“As the years passed he fell into a daily routine that seldom varied during autumn or winter. Each morning he wrote or read until it was time for the midday dinner; each afternoon he read or wrote or dreamed or merely stared at a sunbeam boring in through a hole in the blind and very slowly moving across the opposite wall. At sunset he went for a long walk, from which he returned late in the evening to eat a bowl of chocolate crumbed thick with bread and then talk about books with his two adoring sisters, Elizabeth and Louisa, both of whom were already marked for spinsterhood … In summer Hawthorne’s routine was more varied; he went for an early-morning swim among the rocks and often spent the day wandering alone by the shore, so idly that he amused himself by standing on a cliff and throwing stones at his shadow. Once, apparently, he stationed himself on the long toll-bridge north of Salem and watched the procession of travelers from morning to night. He never went to church, but on Sunday mornings he liked to stand behind the curtain of his open window and watch the congregation assemble.”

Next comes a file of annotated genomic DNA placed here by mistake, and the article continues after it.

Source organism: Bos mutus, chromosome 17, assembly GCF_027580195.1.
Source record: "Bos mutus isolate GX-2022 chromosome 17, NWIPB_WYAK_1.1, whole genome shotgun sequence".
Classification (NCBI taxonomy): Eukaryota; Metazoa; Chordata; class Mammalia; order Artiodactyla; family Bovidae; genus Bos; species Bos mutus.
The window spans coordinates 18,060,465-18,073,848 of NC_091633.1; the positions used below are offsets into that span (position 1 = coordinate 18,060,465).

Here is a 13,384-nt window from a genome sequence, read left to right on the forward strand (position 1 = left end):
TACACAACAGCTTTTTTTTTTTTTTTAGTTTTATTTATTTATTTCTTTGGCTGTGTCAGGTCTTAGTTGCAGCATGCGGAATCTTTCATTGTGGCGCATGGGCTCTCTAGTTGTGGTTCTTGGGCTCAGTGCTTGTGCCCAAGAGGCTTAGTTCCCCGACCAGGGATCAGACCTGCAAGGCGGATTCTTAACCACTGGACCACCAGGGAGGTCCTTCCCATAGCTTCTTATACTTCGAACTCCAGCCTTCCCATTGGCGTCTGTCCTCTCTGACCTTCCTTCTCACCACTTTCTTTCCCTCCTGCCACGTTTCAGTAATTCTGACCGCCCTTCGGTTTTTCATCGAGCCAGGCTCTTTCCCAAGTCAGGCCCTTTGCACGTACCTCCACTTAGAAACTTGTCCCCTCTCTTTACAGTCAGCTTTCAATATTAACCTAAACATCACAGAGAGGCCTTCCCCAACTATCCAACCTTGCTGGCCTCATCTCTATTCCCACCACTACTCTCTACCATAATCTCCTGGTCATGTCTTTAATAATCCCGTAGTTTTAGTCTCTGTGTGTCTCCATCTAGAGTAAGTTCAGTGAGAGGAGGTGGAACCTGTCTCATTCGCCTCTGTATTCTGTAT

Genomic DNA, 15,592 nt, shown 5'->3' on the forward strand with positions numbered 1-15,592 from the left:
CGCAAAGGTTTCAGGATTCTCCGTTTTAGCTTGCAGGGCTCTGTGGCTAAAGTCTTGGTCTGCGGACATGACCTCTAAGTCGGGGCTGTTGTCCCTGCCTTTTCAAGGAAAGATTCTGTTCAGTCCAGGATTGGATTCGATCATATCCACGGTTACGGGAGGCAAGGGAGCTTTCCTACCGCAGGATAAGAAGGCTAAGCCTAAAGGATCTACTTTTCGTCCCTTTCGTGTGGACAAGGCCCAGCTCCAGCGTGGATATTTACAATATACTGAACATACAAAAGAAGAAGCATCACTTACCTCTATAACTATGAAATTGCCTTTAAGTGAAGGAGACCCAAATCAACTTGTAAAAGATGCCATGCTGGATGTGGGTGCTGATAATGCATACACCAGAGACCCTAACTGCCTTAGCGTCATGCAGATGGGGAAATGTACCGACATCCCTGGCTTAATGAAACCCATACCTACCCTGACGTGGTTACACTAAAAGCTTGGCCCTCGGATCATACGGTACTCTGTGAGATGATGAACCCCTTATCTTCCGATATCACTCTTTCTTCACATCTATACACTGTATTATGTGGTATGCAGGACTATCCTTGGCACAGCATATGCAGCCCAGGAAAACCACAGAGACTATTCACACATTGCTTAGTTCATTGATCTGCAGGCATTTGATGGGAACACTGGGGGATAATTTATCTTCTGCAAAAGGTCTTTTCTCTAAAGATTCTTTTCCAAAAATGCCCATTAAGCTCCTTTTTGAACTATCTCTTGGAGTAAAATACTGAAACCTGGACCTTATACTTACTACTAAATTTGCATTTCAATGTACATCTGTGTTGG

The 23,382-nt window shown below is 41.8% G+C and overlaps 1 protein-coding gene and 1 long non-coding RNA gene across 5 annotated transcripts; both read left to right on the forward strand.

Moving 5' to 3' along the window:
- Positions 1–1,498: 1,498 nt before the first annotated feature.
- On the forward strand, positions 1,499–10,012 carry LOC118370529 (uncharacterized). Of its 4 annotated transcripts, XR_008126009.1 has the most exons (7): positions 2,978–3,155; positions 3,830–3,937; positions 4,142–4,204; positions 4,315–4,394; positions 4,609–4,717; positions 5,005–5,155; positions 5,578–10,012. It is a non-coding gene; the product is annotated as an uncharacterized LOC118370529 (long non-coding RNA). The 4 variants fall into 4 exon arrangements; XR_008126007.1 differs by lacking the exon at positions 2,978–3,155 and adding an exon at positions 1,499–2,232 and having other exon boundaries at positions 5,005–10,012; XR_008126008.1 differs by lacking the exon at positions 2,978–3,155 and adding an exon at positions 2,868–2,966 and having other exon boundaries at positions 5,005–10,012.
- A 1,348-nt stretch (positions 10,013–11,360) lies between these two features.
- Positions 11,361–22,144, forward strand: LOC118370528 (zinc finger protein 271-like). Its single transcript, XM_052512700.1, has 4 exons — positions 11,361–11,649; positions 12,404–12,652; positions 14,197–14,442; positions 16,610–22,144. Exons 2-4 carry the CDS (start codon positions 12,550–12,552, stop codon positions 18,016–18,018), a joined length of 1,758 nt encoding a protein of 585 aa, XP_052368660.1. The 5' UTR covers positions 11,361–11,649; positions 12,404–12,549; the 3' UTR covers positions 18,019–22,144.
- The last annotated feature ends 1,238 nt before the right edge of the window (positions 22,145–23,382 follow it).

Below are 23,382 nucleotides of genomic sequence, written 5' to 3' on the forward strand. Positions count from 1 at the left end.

—Malcolm Cowley, “Editor’s Introduction,” The Portable Hawthorne
Related reading: Daily Routines.